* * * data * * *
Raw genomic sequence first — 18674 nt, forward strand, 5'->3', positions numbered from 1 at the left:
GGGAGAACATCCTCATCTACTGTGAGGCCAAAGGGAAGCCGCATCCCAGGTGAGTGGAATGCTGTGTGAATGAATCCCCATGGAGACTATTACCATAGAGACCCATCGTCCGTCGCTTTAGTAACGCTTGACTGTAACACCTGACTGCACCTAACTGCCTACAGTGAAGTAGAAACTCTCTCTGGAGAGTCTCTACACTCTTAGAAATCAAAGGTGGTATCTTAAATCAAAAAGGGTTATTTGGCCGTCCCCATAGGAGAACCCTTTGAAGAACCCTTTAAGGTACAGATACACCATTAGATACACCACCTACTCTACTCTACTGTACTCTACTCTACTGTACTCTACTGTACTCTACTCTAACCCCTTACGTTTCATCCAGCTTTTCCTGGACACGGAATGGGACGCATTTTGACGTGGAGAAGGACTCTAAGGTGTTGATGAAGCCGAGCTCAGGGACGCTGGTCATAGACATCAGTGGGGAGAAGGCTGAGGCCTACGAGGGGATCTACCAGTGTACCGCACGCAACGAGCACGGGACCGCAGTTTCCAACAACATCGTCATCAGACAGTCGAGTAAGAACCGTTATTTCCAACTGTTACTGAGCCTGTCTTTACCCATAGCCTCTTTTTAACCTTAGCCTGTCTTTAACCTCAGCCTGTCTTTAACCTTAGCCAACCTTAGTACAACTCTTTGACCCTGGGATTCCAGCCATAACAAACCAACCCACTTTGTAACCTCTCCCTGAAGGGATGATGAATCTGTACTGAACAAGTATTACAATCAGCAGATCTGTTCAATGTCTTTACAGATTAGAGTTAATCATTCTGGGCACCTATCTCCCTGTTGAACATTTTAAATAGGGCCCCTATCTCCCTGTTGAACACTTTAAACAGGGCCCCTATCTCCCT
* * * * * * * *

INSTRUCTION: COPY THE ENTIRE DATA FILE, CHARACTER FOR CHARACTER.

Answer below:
Raw genomic sequence first — 18674 nt, forward strand, 5'->3', positions numbered from 1 at the left:
GGGAGAACATCCTCATCTACTGTGAGGCCAAAGGGAAGCCGCATCCCAGGTGAGTGGAATGCTGTGTGAATGAATCCCCATGGAGACTATTACCATAGAGACCCATCGTCCGTCGCTTTAGTAACGCTTGACTGTAACACCTGACTGCACCTAACTGCCTACAGTGAAGTAGAAACTCTCTCTGGAGAGTCTCTACACTCTTAGAAATCAAAGGTGGTATCTTAAATCAAAAAGGGTTATTTGGCCGTCCCCATAGGAGAACCCTTTGAAGAACCCTTTAAGGTACAGATACACCATTAGATACACCACCTACTCTACTCTACTGTACTCTACTCTACTGTACTCTACTGTACTCTACTCTAACCCCTTACGTTTCATCCAGCTTTTCCTGGACACGGAATGGGACGCATTTTGACGTGGAGAAGGACTCTAAGGTGTTGATGAAGCCGAGCTCAGGGACGCTGGTCATAGACATCAGTGGGGAGAAGGCTGAGGCCTACGAGGGGATCTACCAGTGTACCGCACGCAACGAGCACGGGACCGCAGTTTCCAACAACATCGTCATCAGACAGTCGAGTAAGAACCGTTATTTCCAACTGTTACTGAGCCTGTCTTTACCCATAGCCTCTTTTTAACCTTAGCCTGTCTTTAACCTCAGCCTGTCTTTAACCTTAGCCAACCTTAGTACAACTCTTTGACCCTGGGATTCCAGCCATAACAAACCAACCCACTTTGTAACCTCTCCCTGAAGGGATGATGAATCTGTACTGAACAAGTATTACAATCAGCAGATCTGTTCAATGTCTTTACAGATTAGAGTTAATCATTCTGGGCACCTATCTCCCTGTTGAACATTTTAAATAGGGCCCCTATCTCCCTGTTGAACACTTTAAACAGGGCCCCTATCTCCCT